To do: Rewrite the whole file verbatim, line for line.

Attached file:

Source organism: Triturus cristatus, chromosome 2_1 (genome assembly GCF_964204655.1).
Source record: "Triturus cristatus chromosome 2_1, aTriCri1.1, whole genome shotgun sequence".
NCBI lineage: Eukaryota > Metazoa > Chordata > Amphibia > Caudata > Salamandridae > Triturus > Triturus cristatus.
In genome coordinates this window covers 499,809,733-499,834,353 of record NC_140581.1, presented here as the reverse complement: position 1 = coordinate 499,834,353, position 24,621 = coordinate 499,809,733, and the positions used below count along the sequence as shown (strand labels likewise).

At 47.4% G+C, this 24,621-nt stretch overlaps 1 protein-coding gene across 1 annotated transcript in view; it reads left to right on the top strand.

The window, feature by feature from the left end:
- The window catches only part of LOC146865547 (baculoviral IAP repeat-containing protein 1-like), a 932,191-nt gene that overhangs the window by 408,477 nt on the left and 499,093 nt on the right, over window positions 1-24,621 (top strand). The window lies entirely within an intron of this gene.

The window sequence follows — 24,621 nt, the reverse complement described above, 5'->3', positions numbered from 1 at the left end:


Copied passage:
Source organism: Triturus cristatus, chromosome 2_1 (genome assembly GCF_964204655.1).
Source record: "Triturus cristatus chromosome 2_1, aTriCri1.1, whole genome shotgun sequence".
NCBI lineage: Eukaryota > Metazoa > Chordata > Amphibia > Caudata > Salamandridae > Triturus > Triturus cristatus.
In genome coordinates this window covers 499,809,733-499,834,353 of record NC_140581.1, presented here as the reverse complement: position 1 = coordinate 499,834,353, position 24,621 = coordinate 499,809,733, and the positions used below count along the sequence as shown (strand labels likewise).

At 47.4% G+C, this 24,621-nt stretch overlaps 1 protein-coding gene across 1 annotated transcript in view; it reads left to right on the top strand.

The window, feature by feature from the left end:
- The window catches only part of LOC146865547 (baculoviral IAP repeat-containing protein 1-like), a 932,191-nt gene that overhangs the window by 408,477 nt on the left and 499,093 nt on the right, over window positions 1-24,621 (top strand). The window lies entirely within an intron of this gene.

The window sequence follows — 24,621 nt, the reverse complement described above, 5'->3', positions numbered from 1 at the left end: